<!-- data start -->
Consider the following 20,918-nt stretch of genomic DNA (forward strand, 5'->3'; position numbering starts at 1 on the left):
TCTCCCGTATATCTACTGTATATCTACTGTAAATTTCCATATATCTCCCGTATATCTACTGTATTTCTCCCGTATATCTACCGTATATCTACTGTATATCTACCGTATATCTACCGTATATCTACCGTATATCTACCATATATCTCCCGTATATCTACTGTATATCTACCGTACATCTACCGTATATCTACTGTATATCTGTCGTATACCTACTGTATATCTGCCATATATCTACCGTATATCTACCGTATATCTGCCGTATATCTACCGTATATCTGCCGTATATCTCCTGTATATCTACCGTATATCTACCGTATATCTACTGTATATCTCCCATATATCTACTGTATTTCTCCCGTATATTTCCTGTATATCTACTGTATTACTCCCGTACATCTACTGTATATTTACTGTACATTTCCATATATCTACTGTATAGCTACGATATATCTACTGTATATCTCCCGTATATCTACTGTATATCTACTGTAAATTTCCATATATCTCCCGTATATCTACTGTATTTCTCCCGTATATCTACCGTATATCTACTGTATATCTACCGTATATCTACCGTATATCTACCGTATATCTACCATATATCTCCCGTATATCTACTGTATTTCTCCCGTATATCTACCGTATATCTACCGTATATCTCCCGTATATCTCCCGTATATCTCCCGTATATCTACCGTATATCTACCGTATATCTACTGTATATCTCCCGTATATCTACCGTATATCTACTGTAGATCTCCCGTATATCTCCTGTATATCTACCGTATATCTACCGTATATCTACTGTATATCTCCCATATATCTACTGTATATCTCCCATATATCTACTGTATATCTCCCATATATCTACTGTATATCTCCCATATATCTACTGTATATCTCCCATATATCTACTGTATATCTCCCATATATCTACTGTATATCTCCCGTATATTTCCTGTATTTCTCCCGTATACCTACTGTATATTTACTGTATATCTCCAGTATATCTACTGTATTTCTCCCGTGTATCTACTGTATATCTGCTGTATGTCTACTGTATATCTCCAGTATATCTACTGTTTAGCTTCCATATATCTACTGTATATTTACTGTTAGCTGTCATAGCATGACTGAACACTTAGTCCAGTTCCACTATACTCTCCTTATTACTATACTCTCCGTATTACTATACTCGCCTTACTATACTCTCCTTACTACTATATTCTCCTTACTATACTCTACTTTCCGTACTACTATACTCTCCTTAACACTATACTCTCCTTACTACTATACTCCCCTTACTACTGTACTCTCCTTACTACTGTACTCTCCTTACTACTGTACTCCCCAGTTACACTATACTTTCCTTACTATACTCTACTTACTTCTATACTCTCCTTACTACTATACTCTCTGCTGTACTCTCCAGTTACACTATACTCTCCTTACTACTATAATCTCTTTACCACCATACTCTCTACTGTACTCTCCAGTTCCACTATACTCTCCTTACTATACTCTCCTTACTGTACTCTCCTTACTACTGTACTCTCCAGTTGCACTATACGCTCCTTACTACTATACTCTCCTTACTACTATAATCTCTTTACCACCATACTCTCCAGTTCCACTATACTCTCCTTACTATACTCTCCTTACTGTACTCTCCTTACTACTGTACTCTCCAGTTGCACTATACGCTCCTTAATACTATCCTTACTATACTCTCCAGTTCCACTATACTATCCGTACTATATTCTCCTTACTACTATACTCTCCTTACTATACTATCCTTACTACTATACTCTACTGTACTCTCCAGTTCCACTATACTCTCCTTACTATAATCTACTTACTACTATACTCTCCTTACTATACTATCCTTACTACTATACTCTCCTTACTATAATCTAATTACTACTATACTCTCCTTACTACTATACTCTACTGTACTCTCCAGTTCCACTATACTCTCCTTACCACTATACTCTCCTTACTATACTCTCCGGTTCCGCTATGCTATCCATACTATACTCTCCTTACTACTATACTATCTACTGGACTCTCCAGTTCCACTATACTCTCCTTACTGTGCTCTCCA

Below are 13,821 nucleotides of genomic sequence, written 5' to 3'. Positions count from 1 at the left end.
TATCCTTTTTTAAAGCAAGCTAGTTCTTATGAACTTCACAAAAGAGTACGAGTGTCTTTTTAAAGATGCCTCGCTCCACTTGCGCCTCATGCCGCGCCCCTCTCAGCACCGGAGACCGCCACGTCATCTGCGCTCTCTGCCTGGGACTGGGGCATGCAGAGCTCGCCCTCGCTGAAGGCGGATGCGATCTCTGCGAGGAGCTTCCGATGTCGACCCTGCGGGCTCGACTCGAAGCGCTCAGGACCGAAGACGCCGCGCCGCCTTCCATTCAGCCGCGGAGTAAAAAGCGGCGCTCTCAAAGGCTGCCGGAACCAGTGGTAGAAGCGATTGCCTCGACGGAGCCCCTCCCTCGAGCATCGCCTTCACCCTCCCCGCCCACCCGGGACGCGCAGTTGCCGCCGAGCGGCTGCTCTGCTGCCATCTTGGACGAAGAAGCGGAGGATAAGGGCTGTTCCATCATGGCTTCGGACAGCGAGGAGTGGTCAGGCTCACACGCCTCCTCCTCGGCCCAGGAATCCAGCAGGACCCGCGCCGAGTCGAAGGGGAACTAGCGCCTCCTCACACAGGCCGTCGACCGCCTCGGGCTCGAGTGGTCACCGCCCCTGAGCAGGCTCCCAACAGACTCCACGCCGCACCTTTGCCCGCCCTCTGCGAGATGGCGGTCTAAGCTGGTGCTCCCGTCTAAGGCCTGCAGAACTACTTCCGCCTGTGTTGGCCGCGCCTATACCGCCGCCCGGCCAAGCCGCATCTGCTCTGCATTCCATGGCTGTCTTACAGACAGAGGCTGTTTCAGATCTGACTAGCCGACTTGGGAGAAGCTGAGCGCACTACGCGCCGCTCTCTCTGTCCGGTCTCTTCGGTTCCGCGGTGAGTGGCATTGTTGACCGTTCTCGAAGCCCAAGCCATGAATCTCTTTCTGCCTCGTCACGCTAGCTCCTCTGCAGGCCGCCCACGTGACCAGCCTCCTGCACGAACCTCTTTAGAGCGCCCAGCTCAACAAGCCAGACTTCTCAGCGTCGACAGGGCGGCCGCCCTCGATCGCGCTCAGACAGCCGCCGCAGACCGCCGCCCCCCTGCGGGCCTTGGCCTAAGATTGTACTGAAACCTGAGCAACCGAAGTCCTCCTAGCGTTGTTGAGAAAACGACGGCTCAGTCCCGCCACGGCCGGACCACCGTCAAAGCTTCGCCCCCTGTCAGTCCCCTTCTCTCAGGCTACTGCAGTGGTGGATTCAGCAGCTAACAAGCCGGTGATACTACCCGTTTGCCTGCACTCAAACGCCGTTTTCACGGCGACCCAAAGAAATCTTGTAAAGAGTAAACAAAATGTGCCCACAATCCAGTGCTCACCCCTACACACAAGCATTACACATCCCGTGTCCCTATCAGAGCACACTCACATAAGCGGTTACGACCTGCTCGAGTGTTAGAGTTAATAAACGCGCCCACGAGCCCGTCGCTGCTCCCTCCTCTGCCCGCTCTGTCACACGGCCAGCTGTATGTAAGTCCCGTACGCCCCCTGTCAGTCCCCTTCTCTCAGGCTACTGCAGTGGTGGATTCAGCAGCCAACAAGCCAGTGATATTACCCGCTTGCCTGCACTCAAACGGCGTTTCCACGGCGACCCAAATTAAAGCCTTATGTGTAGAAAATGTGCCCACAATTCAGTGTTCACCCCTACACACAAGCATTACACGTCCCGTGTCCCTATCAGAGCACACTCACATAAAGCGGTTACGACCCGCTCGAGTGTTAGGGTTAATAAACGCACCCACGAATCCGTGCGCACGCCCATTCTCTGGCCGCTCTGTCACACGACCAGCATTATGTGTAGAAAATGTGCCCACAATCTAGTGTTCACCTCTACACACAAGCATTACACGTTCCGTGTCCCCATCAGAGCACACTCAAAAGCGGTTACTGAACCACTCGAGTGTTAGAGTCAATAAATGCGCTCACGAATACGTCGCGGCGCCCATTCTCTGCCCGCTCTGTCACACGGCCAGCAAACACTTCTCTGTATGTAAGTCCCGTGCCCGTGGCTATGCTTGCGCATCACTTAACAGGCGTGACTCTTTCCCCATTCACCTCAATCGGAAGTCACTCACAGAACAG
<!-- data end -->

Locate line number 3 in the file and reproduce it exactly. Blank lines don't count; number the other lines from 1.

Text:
Below are 13,821 nucleotides of genomic sequence, written 5' to 3'. Positions count from 1 at the left end.